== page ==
The Professional Ethics unit requires the candidate to provide evidence of their ability to demonstrate the ethical duties and responsibilities necessary and the knowledge required to underpin ethical practice in this sector.

  • Identify and apply the fundamental principles of honesty and integrity.
  • Highlight situations within accounting work that require objectivity and fairness, and where judgements and actions could compromise personal or organisation’s integrity and reputation.
  • Recognise and explain why certain types of information should be regarded as confidential.
  • Identify circumstances when it would be appropriate to disclose confidential information.
  • Identify the key issues which ensure accounting work is performed within the scope of professional ethics guidance.
  • Make critical decisions to identify appropriate ethical behaviour when interacting with others in a variety of circumstances.
  • Refer and seek advice from relevant sources for issues beyond own competence.
  • To discuss, agree and resolve ethical conflicts.
  • Follow appropriate procedures where you believe an employer has or will commit an act which you believe to be illegal or unethical.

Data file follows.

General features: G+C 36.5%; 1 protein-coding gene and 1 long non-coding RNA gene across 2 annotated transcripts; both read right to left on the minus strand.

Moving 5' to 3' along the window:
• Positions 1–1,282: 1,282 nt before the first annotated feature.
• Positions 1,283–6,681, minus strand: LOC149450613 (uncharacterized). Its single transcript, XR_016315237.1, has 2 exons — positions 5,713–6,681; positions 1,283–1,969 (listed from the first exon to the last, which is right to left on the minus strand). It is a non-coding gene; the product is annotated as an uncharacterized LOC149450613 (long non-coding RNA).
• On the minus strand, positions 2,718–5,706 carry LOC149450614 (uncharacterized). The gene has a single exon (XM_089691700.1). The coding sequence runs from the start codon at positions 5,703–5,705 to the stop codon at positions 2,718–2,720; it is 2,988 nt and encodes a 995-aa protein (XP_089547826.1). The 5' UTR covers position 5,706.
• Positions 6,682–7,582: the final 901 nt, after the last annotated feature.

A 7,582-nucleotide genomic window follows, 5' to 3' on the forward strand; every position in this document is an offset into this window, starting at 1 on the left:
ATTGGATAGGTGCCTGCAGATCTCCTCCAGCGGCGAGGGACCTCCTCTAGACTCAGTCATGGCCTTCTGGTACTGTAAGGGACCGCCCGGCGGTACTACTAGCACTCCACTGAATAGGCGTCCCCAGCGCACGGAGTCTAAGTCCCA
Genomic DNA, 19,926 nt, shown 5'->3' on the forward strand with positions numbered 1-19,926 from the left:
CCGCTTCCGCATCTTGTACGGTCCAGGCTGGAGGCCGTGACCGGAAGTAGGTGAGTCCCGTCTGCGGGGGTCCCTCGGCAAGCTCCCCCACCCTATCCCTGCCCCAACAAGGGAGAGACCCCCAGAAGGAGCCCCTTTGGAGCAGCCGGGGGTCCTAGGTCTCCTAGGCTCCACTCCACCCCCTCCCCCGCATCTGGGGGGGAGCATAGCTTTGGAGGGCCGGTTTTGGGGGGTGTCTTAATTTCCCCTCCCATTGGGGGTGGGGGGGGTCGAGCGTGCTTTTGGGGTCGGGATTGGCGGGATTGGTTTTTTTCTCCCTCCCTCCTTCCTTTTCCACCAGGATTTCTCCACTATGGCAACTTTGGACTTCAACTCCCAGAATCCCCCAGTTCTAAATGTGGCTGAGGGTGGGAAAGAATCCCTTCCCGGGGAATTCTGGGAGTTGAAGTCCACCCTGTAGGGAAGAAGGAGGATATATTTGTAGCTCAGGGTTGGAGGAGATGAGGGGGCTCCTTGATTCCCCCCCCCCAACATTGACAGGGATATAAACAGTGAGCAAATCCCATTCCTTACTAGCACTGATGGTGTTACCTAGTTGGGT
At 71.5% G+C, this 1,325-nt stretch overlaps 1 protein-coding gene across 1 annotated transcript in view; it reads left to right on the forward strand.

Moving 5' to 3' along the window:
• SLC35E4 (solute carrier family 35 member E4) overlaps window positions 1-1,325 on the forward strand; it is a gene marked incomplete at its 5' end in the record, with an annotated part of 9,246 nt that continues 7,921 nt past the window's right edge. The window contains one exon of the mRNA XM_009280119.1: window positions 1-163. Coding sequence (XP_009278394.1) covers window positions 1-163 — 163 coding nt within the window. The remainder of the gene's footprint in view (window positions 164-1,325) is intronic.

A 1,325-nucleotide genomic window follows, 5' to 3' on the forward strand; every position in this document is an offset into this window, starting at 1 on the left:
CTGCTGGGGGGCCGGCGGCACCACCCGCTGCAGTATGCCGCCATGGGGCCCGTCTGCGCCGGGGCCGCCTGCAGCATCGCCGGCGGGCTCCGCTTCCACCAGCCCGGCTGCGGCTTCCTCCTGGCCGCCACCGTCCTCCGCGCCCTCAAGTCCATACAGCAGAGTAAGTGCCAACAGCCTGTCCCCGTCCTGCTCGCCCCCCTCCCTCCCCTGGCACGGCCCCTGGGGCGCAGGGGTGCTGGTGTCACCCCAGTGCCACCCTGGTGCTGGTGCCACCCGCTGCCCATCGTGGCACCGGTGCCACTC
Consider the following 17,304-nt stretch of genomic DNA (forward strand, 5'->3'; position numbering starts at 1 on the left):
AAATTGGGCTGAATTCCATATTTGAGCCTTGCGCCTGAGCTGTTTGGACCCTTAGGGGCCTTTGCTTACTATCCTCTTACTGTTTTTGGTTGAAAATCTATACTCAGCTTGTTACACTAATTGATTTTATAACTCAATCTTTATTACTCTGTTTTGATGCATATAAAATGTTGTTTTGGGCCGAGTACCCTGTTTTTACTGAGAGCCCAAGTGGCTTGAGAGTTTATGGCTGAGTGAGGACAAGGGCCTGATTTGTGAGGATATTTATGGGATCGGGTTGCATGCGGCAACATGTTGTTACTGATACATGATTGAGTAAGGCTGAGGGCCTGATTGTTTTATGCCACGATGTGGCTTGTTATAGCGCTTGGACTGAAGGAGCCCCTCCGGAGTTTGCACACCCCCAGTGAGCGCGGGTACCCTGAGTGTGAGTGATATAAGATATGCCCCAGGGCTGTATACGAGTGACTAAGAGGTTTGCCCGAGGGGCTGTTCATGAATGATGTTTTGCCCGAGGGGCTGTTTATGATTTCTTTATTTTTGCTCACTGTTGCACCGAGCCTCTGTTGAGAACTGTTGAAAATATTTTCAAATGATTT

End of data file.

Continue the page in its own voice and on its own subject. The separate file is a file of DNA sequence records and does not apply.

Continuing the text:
• Respond appropriately to confines of your own accounting experience.
  • Describe the type of culture within organisations which supports and promotes high ethical values and helps resolve any conflict of loyalties.
  • Resolve conflicting loyalties where an employer may ask you to perform tasks which are illegal, unethical or against the rules or standards of the accounting profession.
  • Follow appropriate procedures where you believe an employer has or will commit an act which you believe to be illegal or unethical.
  • Respond appropriately to confines of your own accounting experience.

This unit is about the maintenance of accounts from the drafting of the initial trial balance through to the preparation of information required to produce a set of final accounts.

  • Record relevant details relating to capital expenditure in the appropriate records.
  • Ensure that the organisation’s records agree with the physical presence of capital items.
  • Correctly identify and record all acquisition and disposal costs and revenues in the appropriate records.
  • Correctly calculate and record depreciation charges and other necessary entries and adjustments in the appropriate records.
  • Ensure that the records clearly show the prior authority for capital expenditure and disposal and the approved method of funding and disposal.
  • Correctly calculate and record the profit and loss on disposal in the appropriate records.